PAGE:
Once the film is finished, the analyses will still carry on for several years in Orsay, Jussieu, Brest and Madrid. This work will also be the subject of a PhD thesis.
Votre aide est précieuse. Elle nous permettra de finaliser un documentaire de qualité, véritable outil de sensibilisation pour inciter à la protection de Dallol et de le diffuser le plus largement possible, notamment sur grand écran. Pour cela, il nous faut consacrer plus de temps au montage, à l’étalonnage et au mixage, éléments essentiels pour une diffusion spectaculaire.
The documentary underway
January 2016: the images are filmed in Dallol.
March-April: laboratory images are filmed in Paris and Orsay.
May 9: start of the film production, partially funded by the production company Camera Lucida. Two TV channels, Ushuaia TV and TV5 Monde, join the film project. However, as the economy in the documentary industry is limited, we need you to co-fund this ambitious project.
Your contribution will be precious. It will help us finish a documentary of high standards, which will be used as an awareness-raising tool to encourage the protection of Dallol. To do so, we need to dedicate more time to editing, colour grading the film and mixing, all of which are essential elements for a spectacular broadcast.
A priority: protecting Dallol
The association ‘Aux Origines du Monde’ aims at unveiling the originality of the Dallol hydrothermal site. It also wishes to promote Dallol not only as a source of knowledge and a unique geological and biological system, but also as a site filled with beauty.
The nomination of Dallol as a UNESCO World Heritage Site has become a dream for all the members of the association! For our microbiologists of the extreme, Purificación and David, the protection of Dallol is also a great scientific challenge.
"Being interested in the limits of life on Earth also implies asking about life's origins"
they say. If we identify novel organisms living under these conditions, we will be able to push further the known limits of life on Earth. We will also be closer to decipher the physico-chemical range of conditions within which life evolved when the Earth was still very hot and rich in hydrothermal activity. And, why not, contemplate life on exoplanets with conditions similar to those of Dallol."
THE MEMBERS OF THE DALLOL EXPEDITION
The film crew
An independent photographer for the last 30 years, Olivier Grunewald is passionate about landscapes and exceptional light. Author of 15 illustrated books, he has received 4 World Press Photo awards. He has also directed two documentaries, both produced by Camera Lucida, "Kawa Ijen, the mystery of the blue flames" and "Nyiragongo, journeys to the center of the world".
In his films, his ambition has always been to convey as accurately as possible the unique spirit of scientific expeditions, the passion of its participants as well as to celebrate the beauty of an exceptional place.
As Olivier flew his drone, Fabrice Digonnet, geologist, volcanologist and manager of the blog Culture Volcan, took control of the camera. Jacques Barthélémy, a philosopher and mathematician who became a mountain professional and led many expeditions, helped them with good humor and solid technical skills.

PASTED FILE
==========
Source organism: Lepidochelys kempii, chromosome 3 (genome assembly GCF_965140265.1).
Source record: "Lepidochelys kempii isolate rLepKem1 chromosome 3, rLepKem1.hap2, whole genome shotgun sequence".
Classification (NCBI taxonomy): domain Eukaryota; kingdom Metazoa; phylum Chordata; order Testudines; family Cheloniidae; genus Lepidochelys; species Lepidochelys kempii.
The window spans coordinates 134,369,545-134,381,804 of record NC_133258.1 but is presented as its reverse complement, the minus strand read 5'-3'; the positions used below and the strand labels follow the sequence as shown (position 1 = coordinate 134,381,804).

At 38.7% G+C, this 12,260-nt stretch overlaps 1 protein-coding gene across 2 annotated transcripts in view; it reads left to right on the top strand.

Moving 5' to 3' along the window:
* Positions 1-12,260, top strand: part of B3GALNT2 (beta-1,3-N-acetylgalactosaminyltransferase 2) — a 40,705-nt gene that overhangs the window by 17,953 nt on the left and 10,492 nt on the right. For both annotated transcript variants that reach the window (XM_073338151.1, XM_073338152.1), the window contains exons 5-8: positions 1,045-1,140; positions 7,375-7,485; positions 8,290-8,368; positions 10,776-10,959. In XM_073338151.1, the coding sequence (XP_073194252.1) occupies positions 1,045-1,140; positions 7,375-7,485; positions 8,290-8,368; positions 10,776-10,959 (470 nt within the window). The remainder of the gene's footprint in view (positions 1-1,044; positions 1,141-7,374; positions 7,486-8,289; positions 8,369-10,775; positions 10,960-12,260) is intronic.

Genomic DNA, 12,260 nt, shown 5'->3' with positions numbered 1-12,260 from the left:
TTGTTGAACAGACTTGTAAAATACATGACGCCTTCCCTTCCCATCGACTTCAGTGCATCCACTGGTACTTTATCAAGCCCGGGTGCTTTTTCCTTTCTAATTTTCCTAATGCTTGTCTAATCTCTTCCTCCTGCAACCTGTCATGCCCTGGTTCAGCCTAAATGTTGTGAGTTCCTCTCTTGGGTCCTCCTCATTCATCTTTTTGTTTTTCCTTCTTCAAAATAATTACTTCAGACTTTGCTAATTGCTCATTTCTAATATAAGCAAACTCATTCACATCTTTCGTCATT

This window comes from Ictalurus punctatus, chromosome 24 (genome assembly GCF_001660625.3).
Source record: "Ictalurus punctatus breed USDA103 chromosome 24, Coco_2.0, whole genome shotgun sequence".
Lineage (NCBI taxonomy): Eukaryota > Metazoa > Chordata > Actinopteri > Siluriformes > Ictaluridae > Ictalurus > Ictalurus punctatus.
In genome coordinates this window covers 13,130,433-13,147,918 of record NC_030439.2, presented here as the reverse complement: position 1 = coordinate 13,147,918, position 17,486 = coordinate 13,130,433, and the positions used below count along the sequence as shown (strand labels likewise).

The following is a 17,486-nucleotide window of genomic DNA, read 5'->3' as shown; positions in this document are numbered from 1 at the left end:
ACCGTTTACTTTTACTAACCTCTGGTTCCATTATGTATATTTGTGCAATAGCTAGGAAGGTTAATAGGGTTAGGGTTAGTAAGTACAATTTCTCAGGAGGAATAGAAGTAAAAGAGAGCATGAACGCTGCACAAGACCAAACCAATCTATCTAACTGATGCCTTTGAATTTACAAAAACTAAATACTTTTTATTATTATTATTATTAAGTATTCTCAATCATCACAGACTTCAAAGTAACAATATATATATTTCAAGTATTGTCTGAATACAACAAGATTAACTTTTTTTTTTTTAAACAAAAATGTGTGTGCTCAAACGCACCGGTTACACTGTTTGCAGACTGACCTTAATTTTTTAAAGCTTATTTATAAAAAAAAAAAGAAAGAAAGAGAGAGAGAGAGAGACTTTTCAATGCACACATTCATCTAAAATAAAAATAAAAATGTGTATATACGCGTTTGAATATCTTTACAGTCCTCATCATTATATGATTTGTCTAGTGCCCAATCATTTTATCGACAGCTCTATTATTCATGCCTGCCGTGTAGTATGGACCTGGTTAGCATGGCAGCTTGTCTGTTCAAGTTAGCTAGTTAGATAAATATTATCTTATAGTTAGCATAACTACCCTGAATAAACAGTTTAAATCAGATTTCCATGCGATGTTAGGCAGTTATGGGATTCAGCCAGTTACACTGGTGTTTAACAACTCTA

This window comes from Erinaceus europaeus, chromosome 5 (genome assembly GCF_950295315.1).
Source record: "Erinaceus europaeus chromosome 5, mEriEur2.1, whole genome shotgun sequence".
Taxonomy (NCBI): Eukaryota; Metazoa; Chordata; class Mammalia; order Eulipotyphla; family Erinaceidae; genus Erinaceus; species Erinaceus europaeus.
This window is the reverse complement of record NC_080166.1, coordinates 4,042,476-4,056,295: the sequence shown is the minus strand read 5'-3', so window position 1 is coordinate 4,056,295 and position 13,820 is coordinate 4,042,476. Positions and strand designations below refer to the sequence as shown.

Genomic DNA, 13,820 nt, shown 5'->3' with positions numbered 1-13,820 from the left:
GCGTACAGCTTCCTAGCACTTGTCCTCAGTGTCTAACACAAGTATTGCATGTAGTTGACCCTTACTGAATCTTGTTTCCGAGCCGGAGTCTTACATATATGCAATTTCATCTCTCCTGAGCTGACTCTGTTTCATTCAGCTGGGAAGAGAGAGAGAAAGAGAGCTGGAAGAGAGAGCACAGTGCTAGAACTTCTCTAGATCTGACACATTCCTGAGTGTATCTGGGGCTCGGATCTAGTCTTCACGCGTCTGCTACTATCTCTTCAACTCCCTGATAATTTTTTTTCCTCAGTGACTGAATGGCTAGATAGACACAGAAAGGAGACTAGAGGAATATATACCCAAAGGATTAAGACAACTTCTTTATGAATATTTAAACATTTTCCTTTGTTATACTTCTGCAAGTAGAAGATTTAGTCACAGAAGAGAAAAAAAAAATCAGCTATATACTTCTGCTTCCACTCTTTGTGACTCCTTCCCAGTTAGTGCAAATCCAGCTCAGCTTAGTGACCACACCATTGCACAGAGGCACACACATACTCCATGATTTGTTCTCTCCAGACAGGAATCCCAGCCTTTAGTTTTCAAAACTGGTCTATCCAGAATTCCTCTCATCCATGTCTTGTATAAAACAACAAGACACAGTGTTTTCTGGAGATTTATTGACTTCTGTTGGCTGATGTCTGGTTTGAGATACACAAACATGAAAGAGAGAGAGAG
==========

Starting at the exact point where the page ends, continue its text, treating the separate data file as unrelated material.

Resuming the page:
For a perfect immersion in the strange universe of Dallol, Frédéric Commeaut, a sound engineer with 18 years of experience in films and mixing, built with patience and good temper a rare complicity with the interviewed scientists in the middle of acid gases and dreadful heat.
Luigi Cantamessa, historian, philosopher and founder of the Volcanological Society of Geneva has been a key intermediate between the Afar authorities and the expedition team, taking care of logistics on site. For the last 25 years, he has organized numerous scientific and cultural expeditions in Ethiopia, in particular in the Afar region. He also founded Géo-Découverte in Geneva, and Chorra Tours in Addis Abeba.
The scientific team
"We are naturalists of the microbial world"
Purificación López-García, the head of the scientific team, co-founded with David Moreira the research team 'Microbial diversity, ecology and evolution', with a special focus on extreme environments, at the CNRS (Centre National de la Recherche Scientifique), Université Paris-Sud. Passion and profession both led Purificación and David to the alkaline crater lakes of Mexico or the "salares" of the Atacama desert in Chile.
In their team, Ludwig Jardiller, a microbial ecologist, measured the physico-chemical parameters: temperature, pH, salinity, dissolved oxygen concentration. None of the acid ponds escaped the sampling of Ana Isabel López-Archilla, a biologist working at the Ecology Department of the Autonomous University of Madrid, Spain, in close collaboration with Purificación.
Also from Spain, José María López-García, a geologist and hydrologist working as research engineer at the Geological and Mining Institute of Spain (Instituto Géologico y Minero de España), explored thoroughly the geology of the zone. He was also in charge of geo-referencing all the samples.
Juan Manuel García-Ruiz, a geologist and chemist, director of the CSIC (Consejo Superior de Investigaciones Científicas) in Granada, Spain, is well known, among other things, for his work in the cave of the giant crystals of Naica, Mexico. He spends his time observing the crystallization of salt and minerals, and looks for potential traces of microorganisms (biosignatures) through the degradation or the facilitation of crystal formation.
Production and editing of the film
Created more than fifteen years ago, Camera Lucida has a clearly identifiable editorial line, focusing on cultural topics and working in close collaboration with authors and directors. The producer Sylvie Gautier encouraged Olivier Grunewald to make his first documentary "Kawa Ijen, the mystery of the blue flames", co-directed with Régis Etienne. A collaboration renewed one year later with the film "Nyiragongo, journeys to the center of the world".
Agathe Cauvin will edit the documentary. She is a passionate cinema assistant who has worked with Costa Gavras, Mathieu Kassovitz and Dominique Moll. Since 2003, Agathe has edited several feature films for the cinema, several documentaries for television as well as Olivier’s first film.
A committed partner
The Fondation IRIS is a private foundation under the aegis of the Fondation de France. Created in December 2012, its objective is to promote environment preservation. The Fondation IRIS supports actions undertaken to preserve or restore fragile natural or heritage sites and to prevent biodiversity loss in different environments (terrestrial, marine, lacustrine, peri-urban...). IRIS has supported the scientific adventure in Dallol in order to raise awareness regarding the necessary preservation of the site.
THE ONLY THING MISSING IS YOU
We now need to face the film postproduction costs.
Help us to turn this film into an awareness-raising tool of high standards that will be invaluable to spread our message!
Being able to publicize the film among different environmental policy makers in Ethiopia could potentially have a strong impact on their decision and could also encourage them to campaign for the acknowledgement of Dallol as a natural site of primary importance.